with open('com1', 'r') as f:
ldo at geek-central.gen.new_zealand
Sun Apr 5 05:51:31 CEST 2009
In message <91e09eaf-5a25-4a6b-b131-
a5245970b337 at f19g2000yqh.googlegroups.com>, gert wrote:
> On Apr 4, 12:58 am, Lawrence D'Oliveiro <l... at geek-
> central.gen.new_zealand> wrote:
>> In message <8bc55c05-19da-41c4-
>> b916-48e0a4be4... at p11g2000yqe.googlegroups.com>, gert wrote:
>>> with open('com1', 'r') as f:
>>> for line in f:
>> Why bother, why not just
>> for line in open('com1', 'r') :
>> print line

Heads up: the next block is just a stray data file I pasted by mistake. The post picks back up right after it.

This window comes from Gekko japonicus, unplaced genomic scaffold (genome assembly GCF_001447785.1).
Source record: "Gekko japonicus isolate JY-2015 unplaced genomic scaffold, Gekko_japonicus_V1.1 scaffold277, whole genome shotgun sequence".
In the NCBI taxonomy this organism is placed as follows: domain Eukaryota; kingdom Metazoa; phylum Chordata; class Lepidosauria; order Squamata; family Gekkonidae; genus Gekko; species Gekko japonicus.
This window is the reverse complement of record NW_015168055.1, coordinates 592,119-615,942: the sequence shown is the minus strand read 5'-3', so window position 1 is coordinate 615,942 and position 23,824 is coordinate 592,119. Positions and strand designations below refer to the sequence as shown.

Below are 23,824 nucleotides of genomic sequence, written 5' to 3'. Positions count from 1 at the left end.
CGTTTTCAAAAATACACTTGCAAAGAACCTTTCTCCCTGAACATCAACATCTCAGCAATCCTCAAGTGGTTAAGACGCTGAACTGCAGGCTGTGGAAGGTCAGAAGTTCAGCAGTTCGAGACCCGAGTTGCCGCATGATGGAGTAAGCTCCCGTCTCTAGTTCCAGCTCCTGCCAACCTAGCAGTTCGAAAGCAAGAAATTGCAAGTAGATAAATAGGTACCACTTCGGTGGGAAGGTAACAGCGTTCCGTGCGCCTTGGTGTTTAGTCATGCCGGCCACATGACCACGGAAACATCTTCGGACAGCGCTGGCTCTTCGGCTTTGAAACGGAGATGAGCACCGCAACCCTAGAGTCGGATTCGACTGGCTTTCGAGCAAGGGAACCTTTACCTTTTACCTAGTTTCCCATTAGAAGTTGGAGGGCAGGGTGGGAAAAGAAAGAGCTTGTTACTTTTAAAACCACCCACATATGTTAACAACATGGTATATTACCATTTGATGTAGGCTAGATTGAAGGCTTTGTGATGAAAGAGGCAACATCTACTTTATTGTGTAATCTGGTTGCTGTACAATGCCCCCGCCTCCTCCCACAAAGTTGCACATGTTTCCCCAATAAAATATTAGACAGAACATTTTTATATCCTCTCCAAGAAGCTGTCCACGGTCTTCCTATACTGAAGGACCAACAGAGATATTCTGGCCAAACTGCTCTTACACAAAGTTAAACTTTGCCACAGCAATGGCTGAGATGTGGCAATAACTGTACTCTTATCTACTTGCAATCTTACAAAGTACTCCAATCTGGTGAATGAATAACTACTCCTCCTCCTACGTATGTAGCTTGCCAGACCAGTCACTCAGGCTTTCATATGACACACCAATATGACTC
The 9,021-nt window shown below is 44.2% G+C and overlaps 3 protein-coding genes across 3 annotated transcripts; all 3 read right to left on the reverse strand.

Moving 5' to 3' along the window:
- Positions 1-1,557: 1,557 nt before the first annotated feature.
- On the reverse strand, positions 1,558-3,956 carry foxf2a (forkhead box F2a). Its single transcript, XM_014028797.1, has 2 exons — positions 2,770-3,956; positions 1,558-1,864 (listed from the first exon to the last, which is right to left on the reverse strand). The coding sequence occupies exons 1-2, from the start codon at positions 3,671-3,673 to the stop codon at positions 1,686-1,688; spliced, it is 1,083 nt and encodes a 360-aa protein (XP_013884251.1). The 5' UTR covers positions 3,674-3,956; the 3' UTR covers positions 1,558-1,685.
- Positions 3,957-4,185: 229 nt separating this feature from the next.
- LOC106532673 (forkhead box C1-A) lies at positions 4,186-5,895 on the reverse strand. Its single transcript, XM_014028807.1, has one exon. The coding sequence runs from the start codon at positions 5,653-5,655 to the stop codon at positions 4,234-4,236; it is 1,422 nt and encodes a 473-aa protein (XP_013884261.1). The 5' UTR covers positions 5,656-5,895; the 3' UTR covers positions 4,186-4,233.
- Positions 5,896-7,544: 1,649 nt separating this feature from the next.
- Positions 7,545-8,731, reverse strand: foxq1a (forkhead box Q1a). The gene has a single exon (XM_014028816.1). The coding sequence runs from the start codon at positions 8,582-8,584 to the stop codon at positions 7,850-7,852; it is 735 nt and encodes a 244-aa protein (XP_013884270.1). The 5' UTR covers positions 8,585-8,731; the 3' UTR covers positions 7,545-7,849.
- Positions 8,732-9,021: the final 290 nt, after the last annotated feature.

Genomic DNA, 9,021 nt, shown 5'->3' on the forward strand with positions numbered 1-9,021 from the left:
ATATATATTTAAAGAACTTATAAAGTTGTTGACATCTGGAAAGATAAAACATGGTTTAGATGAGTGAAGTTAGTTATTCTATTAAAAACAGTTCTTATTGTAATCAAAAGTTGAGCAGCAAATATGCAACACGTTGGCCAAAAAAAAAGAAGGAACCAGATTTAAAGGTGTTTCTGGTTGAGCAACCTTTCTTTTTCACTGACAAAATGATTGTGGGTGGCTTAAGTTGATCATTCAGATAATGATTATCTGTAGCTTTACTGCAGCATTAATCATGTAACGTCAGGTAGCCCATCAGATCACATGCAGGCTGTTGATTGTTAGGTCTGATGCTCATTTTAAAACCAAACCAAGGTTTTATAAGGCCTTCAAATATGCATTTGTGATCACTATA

> So its does the same thing as with right ?
Why do you need a with?
> Automatic closing and finalizing stuff.
All Python objects are reference-counted. Once the file object becomes
inaccessible, it is automatically closed. Simple.
Note: I wouldn't do this for files open for writing. I'd prefer to make sure
those were properly flushed and closed, if only to catch any I/O errors.
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